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The Environment and Sustainability Institute: Strategy (2020 - ongoing)

Working with natural systems for sustainable futures


Since its official launch in April 2013, the Environment and Sustainability Institute (ESI) has grown significantly in scale and impact. Up to 30 academics and their research groups focus on understanding the role of ecosystems, energy and engagement in the transition to sustainable futures. Initially funded by the European Regional Development Fund Convergence Programme and the South West Regional Development Agency, with significant support from the Higher Education Funding Council for England, the ESI provides “an inspirational driving force for innovation and economic growth in Cornwall and the Isles of Scilly.”[i] Working in partnership with knowledge-oriented businesses and organisations in the region, the ESI has led internationally-recognised research to find out how to work with natural systems to create sustainable futures. Flagship examples of this activity include Cornwall Council’s Environmental Growth Strategy, the Tevi project which develops new models for sustainable business and Making Space for Nature which increases biodiversity in public spaces. The ESI has also had an important transformational impact on the wider university, advocating for the development of a more sustainable university campus.[ii]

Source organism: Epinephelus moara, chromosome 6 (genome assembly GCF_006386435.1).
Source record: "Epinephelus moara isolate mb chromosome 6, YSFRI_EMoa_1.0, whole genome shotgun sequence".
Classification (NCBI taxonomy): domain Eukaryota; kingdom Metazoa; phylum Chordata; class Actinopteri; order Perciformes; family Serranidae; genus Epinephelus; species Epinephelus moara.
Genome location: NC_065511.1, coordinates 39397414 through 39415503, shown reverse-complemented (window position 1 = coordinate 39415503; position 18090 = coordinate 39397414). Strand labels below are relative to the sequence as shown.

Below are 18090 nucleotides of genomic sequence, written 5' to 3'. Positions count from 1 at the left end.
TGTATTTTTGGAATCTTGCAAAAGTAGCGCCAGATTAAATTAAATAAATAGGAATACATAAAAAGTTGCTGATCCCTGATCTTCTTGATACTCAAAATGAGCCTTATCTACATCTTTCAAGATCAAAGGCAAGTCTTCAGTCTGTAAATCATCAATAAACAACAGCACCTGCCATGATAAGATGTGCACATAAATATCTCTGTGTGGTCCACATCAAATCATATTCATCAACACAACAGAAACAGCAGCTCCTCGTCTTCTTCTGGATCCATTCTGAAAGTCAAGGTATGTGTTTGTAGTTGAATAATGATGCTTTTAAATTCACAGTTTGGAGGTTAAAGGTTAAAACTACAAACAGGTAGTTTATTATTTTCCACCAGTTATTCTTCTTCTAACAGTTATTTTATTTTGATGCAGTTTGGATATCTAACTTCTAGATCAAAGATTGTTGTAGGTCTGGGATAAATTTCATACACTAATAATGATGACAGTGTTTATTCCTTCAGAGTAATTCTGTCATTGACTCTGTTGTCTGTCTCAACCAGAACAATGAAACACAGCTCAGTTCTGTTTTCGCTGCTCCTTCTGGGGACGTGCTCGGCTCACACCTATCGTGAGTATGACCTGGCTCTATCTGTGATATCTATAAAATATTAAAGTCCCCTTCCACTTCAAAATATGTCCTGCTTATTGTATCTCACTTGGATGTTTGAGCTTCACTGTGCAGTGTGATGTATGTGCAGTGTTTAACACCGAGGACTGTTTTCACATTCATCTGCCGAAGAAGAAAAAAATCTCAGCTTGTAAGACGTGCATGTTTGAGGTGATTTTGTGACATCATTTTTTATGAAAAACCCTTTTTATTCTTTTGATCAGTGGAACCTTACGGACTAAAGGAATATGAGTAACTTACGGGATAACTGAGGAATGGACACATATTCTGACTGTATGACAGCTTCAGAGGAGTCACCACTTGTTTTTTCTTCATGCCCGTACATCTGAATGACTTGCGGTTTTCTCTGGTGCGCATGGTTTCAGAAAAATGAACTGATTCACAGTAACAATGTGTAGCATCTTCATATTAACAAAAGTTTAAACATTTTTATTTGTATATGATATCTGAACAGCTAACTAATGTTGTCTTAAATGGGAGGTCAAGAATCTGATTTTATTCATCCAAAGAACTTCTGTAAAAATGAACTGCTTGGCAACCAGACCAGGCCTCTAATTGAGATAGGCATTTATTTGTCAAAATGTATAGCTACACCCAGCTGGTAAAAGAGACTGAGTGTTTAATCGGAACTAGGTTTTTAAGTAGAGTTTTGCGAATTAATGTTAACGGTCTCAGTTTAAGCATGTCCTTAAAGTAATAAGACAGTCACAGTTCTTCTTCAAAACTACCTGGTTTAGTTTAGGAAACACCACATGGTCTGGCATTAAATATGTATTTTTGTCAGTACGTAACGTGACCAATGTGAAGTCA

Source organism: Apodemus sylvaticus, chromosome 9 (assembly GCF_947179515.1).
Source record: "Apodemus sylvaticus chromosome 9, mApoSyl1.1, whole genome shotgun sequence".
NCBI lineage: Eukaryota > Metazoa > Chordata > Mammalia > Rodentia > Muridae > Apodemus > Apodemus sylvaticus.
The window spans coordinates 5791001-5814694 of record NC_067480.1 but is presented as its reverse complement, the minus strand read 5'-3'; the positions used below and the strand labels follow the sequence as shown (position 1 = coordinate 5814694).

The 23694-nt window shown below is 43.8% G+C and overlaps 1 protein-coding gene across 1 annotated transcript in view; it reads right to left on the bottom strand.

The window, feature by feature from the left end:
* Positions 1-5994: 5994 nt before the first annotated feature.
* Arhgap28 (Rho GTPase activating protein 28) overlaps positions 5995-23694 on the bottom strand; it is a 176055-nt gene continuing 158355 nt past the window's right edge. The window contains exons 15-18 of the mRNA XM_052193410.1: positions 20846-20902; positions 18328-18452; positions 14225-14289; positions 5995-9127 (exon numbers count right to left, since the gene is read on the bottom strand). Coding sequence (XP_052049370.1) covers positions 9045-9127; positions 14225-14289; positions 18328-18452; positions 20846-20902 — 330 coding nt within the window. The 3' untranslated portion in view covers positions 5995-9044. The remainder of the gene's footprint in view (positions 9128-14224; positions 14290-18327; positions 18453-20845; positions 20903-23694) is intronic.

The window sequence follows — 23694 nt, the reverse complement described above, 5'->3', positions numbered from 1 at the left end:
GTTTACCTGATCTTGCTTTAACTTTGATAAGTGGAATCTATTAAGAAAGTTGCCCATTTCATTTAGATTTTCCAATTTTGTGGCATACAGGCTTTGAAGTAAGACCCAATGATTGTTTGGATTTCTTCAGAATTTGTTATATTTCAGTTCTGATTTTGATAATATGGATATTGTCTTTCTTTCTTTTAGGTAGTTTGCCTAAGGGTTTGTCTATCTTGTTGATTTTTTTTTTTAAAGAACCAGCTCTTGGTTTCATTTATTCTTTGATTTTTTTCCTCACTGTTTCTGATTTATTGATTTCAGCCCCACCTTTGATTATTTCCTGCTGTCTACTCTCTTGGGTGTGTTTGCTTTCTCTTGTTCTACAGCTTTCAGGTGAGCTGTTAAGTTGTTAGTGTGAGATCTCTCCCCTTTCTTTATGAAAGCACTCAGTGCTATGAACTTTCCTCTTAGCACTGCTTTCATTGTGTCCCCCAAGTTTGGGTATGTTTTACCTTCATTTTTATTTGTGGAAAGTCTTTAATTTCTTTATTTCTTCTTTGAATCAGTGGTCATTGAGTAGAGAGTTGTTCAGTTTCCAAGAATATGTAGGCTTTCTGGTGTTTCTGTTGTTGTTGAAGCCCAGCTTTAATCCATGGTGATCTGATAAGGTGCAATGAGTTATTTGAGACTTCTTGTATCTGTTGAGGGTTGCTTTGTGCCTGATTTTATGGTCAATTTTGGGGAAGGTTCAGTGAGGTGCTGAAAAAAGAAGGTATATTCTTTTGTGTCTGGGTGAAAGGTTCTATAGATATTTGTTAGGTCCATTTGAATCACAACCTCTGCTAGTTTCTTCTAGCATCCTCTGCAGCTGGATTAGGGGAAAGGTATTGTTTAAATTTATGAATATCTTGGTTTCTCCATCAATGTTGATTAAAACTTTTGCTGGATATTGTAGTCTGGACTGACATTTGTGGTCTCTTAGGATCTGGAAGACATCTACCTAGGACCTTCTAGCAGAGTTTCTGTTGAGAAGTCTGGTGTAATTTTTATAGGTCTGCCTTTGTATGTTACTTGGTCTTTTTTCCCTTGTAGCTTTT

After almost a decade, the ESI’s mission is more important than ever. Given the impacts of COVID-19 as well as the pressing challenges of climate change and biodiversity loss, there is an urgent need to rethink and remake established models of socio-political-economy to become more sustainable. Our knowledge of socio-ecological systems and sustainable energy production can be used to engage people in transformative change to work with natural systems for sustainable futures.